If you ever want to pay me a big compliment, you should tell me that I’m sincere. (If you sincerely believe that, of course.) Sincerity is one of my all-time favorite qualities, and you’ll win a million points in my book if you show me that you value it as well. Too bad it gets such faint praise in our culture.

Not in Spanish, though. In Spanish, you’ll hear the words sincero/a and sinceridad significantly more than you ever hear them in English. I think this is because in addition to sincere, sincero encompasses other adjectives in English that we think are different and important enough to deserve their own word: upfront, genuine, plainspoken, candid, honest, etc. And maybe, just maybe, Hispanics really do value sincerity more. Americans, not so much.

I learned a few weeks back that you can say to be sincere as a verb in Spanish by saying sincerarse, and this came as a most welcome piece of news. Here was the sentence, courtesy of the Bogotá newspaper El Tiempo.

Sincerémonos, mientras haya quienes paguen, el que se cuele en TransMilenio es un ladrón.

Let’s be perfectly honest: so long as there are people who pay, anyone who sneaks onto the TransMilenio without paying is a thief.

I was so happy to learn this word. Sometimes I wonder which is better to focus on: who I am, or what I do? Which is more important? Which is more honest and essential? I always used to put so much emphasis on who a person was, but now I’m leaning more and more toward favoring what one does and seeing that as an irrefutable reflection of the kind of person they are. How wonderful to know that in Spanish I can make my sincerity into an action. Soy sincera, me sincero, en fin. At least, I long to be this way. I’m sincere . . . except for when I’m not. Except for when I’m a chicken, basically. Surely there’s so much more to potentially gain from just coming out and saying it, right?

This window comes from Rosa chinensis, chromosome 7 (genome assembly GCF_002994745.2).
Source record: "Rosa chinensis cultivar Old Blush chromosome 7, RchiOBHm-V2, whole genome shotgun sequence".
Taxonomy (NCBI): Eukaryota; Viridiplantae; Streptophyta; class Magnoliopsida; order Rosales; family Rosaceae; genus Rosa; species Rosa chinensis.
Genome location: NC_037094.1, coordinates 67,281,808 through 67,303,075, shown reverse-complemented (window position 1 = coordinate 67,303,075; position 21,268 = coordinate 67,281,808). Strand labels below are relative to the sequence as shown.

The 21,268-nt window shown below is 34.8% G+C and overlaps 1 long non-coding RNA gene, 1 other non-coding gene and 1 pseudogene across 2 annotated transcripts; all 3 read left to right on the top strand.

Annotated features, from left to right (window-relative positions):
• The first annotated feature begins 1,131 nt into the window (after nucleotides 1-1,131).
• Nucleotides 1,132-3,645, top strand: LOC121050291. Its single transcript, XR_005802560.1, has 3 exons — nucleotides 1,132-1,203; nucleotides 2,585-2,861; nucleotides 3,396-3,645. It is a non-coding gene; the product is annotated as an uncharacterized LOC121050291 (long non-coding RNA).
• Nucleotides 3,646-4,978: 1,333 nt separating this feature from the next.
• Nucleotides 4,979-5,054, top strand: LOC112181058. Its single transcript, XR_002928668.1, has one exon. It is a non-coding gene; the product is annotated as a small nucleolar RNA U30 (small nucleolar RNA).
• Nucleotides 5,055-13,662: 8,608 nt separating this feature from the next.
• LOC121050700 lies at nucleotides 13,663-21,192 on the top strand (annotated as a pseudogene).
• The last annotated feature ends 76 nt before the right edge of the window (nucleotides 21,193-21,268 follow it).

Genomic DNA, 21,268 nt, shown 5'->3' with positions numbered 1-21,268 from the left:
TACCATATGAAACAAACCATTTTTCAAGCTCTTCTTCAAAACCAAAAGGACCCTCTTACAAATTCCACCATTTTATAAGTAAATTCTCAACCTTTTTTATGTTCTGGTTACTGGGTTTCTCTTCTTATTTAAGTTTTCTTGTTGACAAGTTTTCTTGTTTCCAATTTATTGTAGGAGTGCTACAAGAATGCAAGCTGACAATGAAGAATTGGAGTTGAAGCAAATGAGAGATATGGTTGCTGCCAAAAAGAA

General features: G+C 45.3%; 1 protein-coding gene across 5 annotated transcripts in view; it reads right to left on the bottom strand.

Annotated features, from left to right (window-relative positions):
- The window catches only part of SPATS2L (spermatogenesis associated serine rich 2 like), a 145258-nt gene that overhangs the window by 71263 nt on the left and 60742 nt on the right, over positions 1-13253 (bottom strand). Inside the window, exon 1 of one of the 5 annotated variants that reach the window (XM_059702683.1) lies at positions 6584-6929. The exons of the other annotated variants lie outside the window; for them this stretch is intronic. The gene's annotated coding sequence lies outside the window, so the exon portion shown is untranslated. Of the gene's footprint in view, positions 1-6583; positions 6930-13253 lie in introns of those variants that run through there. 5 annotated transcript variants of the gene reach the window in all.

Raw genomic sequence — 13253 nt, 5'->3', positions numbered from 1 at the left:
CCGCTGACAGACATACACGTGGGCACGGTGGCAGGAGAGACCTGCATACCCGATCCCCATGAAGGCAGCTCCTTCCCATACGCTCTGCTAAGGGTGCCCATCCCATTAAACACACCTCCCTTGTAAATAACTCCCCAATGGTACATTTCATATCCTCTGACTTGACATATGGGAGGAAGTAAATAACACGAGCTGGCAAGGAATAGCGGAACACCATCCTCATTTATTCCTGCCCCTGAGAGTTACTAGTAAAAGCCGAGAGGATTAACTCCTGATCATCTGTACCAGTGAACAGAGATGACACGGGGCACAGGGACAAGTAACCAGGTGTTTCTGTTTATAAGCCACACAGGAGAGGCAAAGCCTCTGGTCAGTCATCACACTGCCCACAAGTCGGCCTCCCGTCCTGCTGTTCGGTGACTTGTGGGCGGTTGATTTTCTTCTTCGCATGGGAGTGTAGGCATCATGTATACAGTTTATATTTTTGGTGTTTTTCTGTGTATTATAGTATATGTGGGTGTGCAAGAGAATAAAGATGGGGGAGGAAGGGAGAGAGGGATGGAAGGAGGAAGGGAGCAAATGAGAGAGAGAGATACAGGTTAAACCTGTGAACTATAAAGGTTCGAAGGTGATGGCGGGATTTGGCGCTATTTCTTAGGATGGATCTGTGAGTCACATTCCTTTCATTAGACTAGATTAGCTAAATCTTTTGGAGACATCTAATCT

In high school, my locker was next to the locker of a guy named Sincer. He was Indian-American, and he told me that his parents had picked out the name Sincere for a daughter. When he came instead, they just lopped off the last letter. He was a great guy, always with a big smile. I also remember that he was the first person to tell me about the World Trade Center attack on September 11 at our lockers in between classes. How sincere was Sincer, really? How sincere are any of us?

I’m reminded of the last two stanzas of one of my favorite poems, William Stafford’s A Ritual to Read to Each Other:

And so I appeal to a voice, to something shadowy,
a remote important region in all who talk:
though we could fool each other, we should consider–
lest the parade of our mutual life get lost in the dark.

For it is important that awake people be awake,
or a breaking line may discourage them back to sleep;
the signals we give–yes or no, or maybe–
should be clear: the darkness around us is deep.